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County Reports 2,807 New Cases As ICUs Crowd With COVID-19 Patients

Diego Varras, an employee of Kaiser Permanente San Diego, receives a COVID-19 vaccine at Zion Medical Center. Dec. 16, 2020.
Kaiser Permanente San Diego
Diego Varras, an employee of Kaiser Permanente San Diego, receives a COVID-19 vaccine at Zion Medical Center. Dec. 16, 2020.

San Diego County public health officials are under pressure Thursday following Wednesday's reported 2,807 new COVID-19 infections — the second highest daily total — along with 23 deaths as the number of intensive care patients continues to climb.

Yesterday's reported cases are second only to Friday's 2,867 and follow Monday's 1,863 cases. Wednesday marks the 16th consecutive day with more than 1,000 cases.

The county's cumulative case total has risen to 114,248 and the death toll has risen to 1,217.


The national death toll crossed 300,000 on Wednesday.

What's driving coronavirus surge? Check out the KPBS Trigger Tracker

Video: San Diego County Officials Concerned Healthcare System Could Become Overwhelmed Because Of COVID19

A jump of 39 hospitalizations and five newly admitted ICU patients have officials concerned. With 301 COVID-19-positive patients in area ICUs Wednesday, that number passed the total patients without the virus — 282 — for the first time in the pandemic.

San Diego County Supervisor Nathan Fletcher said hospital CEOs told him doctors are postponing serious medical treatments such as tumor removal and organ transplant to free up ICU beds for COVID-19 patients.

The number of hospitalizations also set a record Wednesday, with 1,171 coronavirus patients in regional hospitals.

Fletcher said the impact of group gatherings during Thanksgiving was clear and asked county residents to temporarily avoid joining with family and friends over the upcoming holidays.


The county's hospitals have 16% of their ICU beds available, unchanged from Tuesday.

The state estimates the ICU bed availability in the 11-county Southern California region at .5%, down from 1.7% on Tuesday.

RELATED: California Virus Surge Brings Field Hospitals, Body Bags

In the San Joaquin Valley, ICU beds are full. The Greater Sacramento region has 14.1% of ICU beds available and the Bay Area 12.9%.

Only Northern California remains outside the Gov. Gavin Newsom- directed stay-at-home order with 29.8% of ICU beds available. That order applies to regions with fewer than 15% ICU beds remaining.

San Diego County has seen a 227% increase in COVID-19 hospitalizations in the past 30 days and a 155% increase in ICU patients in the same time frame.

The previous peak in hospitalizations — mid-July — topped out at about 400 patients.

Supervisor Greg Cox on Wednesday asked for patience from county residents, as more vaccines were on the way.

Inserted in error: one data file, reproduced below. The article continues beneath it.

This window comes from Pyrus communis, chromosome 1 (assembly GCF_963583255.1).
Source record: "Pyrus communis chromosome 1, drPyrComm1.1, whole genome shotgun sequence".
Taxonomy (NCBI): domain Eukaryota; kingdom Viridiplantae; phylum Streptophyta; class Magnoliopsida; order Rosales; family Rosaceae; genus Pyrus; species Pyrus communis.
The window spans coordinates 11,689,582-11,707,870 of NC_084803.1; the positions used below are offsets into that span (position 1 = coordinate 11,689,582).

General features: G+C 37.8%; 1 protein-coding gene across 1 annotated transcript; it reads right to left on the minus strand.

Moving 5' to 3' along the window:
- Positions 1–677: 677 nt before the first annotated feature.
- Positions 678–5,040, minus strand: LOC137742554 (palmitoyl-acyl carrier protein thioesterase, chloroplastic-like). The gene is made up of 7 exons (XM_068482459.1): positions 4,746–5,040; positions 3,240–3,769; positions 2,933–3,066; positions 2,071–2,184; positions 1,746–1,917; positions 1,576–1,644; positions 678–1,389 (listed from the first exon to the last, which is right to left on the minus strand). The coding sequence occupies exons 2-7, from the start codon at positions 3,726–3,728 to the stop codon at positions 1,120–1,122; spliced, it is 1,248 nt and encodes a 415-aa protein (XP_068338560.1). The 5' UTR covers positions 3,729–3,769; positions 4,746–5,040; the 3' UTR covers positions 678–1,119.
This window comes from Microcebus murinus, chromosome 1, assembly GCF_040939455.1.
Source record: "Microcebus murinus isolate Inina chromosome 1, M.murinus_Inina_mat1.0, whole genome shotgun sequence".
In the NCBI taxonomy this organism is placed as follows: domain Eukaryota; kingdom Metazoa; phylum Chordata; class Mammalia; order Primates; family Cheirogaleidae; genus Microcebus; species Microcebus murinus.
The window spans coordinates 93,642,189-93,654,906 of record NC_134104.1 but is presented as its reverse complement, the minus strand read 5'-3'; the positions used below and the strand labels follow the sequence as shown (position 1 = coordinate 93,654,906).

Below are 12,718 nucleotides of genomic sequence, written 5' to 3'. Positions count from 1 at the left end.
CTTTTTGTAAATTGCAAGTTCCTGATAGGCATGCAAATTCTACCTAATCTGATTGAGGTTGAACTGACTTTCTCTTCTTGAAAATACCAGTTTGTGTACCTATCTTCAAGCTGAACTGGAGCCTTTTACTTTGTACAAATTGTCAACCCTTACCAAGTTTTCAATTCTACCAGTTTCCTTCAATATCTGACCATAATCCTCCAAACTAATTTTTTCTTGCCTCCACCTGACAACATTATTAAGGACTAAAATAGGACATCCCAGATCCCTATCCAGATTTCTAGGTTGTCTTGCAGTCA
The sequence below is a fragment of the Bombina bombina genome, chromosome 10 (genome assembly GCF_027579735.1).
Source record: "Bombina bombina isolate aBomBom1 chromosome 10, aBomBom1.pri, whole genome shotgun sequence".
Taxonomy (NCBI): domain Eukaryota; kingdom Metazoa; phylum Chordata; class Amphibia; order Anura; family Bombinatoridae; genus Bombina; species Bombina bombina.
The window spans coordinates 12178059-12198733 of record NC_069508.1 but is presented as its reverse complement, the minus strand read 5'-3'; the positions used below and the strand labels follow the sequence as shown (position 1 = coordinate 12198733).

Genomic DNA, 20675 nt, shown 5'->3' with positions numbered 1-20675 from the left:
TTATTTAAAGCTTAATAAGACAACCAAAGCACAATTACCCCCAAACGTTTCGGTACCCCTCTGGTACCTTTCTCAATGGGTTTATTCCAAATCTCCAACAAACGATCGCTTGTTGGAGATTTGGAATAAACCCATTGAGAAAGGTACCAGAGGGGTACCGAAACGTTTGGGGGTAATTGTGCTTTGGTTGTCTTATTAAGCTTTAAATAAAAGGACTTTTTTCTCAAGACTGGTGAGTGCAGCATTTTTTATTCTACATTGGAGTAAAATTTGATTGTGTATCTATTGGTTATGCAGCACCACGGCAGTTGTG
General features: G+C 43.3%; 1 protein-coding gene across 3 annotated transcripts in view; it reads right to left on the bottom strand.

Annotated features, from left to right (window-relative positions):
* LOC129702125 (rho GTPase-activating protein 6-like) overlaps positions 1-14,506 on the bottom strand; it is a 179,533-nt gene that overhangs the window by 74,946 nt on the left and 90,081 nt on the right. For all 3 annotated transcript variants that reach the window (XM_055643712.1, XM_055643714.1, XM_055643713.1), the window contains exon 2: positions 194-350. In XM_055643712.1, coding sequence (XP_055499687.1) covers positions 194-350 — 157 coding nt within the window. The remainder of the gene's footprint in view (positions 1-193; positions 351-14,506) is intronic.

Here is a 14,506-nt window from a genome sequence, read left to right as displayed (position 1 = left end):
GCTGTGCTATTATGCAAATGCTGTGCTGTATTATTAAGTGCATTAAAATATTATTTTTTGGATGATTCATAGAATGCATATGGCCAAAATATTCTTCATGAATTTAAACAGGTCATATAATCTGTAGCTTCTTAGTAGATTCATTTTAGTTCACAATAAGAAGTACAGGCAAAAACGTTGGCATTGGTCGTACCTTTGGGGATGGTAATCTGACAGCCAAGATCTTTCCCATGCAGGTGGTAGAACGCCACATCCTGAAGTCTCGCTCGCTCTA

The U.S. Food and Drug Administration has yet to approve a different vaccine by Moderna to join the 28,275 Pfizer vaccines already in the region available for civilian acute healthcare workers.

San Diego County is home to 82,623 healthcare workers toiling in acute hospital or psychiatric facilities, 39,755 of whom are considered "highest risk" and will receive vaccines first.

The 28,000-plus vaccines will cover about 72% of those slated to be inoculated until more vaccines arrive in California.

Brittanee Randle, an emergency room nurse at Rady Children's Hospital, was the first non-military San Diegan to receive the Pfizer COVID-19 vaccine on Tuesday. UC San Diego Health began administering vaccines Wednesday morning to emergency department, custodial staff and some of the nurses who, in early February, were the first to care for patients with a novel coronavirus who had been transported from Wuhan, China.

"I came to the hospital to help out during the start of COVID-19, back when we first had patients from Wuhan," said Dr. Marlene Millen, chief medical information officer and an internal medicine primary care physician at UCSD Health. "Walking up to the hospital that morning, I had no idea what lay in store."

"In the months since, all that we've had to deal with, personally and as health care workers, has been tremendous. We're all working very hard and doing our best. I'm excited to start offering this vaccine to our health care team members, and hopefully very soon to our patients. This means the end might finally be in sight," Millen said.

Naval Medical Center San Diego received an unspecified number of vaccines Monday, with front line medical workers and essential mission personnel — such as EMS, firefighters and gate personnel — receiving the first dose of the vaccinations Tuesday.

Naval Hospital Camp Pendleton took a portion of those doses for personnel north of San Diego and administered first vaccines Wednesday.

Six new community outbreaks were reported Wednesday, four in childcare settings, one in a business and one in a healthcare setting. A community setting outbreak is defined as three or more COVID-19 cases in a setting and in people of different households over the past 14 days.